THE CAMPAIGN to turn Reading Gaol into an arts centre could go into extra time if a request for an extension is approved.
Last week, Reading East MP Matt Rodda wrote to the secretary of state for justice to ask for more time for Reading Borough Council to put together its bid, and prevent the site from being put up for sale again.
At the moment, it has to be submitted by Wednesday, March 15.
The site, which is thought to have links to Henry I, as well as being famous for hosting Oscar Wilde, had been bought by a developer who pulled out.
This opened the way for the council to put together its proposal, which would celebrate its heritage as well as the arts.
The plan has celebrity backing and Mr Rodda has been working with local groups to try and get the bid over the line.
In his letter, sent to Robert Buckland, he wrote: “A significant amount of work is underway to develop a bid, however it is clear that this will take longer to complete than the initial period of three months offered by the Ministry of Justice last year.”
He said that additional time would help create the business plan and add further details about how arts, heritage and community organisations could help.
“A community bid for the gaol has the potential to save a unique historic building, which is of national and international importance because of its links to Oscar Wilde and as the burial place of King Henry I, in the ruins of Reading Abbey which sit under the gaol,” he added.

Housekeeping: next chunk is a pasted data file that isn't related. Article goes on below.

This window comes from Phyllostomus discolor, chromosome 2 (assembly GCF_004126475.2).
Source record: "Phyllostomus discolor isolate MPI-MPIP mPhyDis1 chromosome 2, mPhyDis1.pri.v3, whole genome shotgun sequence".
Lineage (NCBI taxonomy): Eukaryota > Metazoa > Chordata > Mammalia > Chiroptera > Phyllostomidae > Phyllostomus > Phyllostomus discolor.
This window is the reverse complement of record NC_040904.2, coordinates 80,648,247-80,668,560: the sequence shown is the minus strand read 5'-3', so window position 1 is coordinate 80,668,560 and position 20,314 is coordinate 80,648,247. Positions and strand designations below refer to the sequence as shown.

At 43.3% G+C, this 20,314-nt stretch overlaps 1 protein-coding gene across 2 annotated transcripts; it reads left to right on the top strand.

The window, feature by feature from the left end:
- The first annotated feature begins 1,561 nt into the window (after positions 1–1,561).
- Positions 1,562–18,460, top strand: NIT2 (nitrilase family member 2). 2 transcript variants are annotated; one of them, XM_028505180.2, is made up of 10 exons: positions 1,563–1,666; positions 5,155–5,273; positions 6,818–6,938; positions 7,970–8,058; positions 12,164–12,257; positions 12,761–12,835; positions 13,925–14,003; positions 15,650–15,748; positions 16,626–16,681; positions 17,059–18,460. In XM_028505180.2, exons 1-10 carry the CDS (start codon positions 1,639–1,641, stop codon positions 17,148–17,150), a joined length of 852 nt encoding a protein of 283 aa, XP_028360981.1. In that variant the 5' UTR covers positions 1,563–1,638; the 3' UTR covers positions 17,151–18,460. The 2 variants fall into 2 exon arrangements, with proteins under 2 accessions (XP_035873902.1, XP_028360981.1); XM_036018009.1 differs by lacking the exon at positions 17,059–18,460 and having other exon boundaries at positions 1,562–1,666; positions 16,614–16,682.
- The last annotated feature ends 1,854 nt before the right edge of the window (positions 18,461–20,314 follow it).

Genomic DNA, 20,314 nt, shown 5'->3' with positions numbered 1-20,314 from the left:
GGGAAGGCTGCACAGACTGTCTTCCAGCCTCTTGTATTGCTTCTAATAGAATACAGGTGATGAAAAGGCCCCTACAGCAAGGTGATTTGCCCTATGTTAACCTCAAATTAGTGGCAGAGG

On Friday, Reading Borough Council organised a summit bringing together representatives from local arts, culture, heritage, business and LGBTQ+ communities, and politicians.
Cllr Tony Page, Reading Borough Council’s Lead Councillor for Strategic Environment, Planning and Transport, said: “There remains tremendous enthusiasm across all sectors of our community to bring the empty Reading Goal site back to life by creating an arts, heritage and cultural hub of both local and national significance, sitting as it does within our historic Abbey Quarter.
“Our ambition is very clear, but we know that the development of the Reading Gaol site comes with parameters, both in terms of planning constraints designed to protect its historical, archaeological and cultural value, and of course serious financial constraints, in terms of developing a robust business case with external funding streams.
“This is not something the Council can deliver on its own.”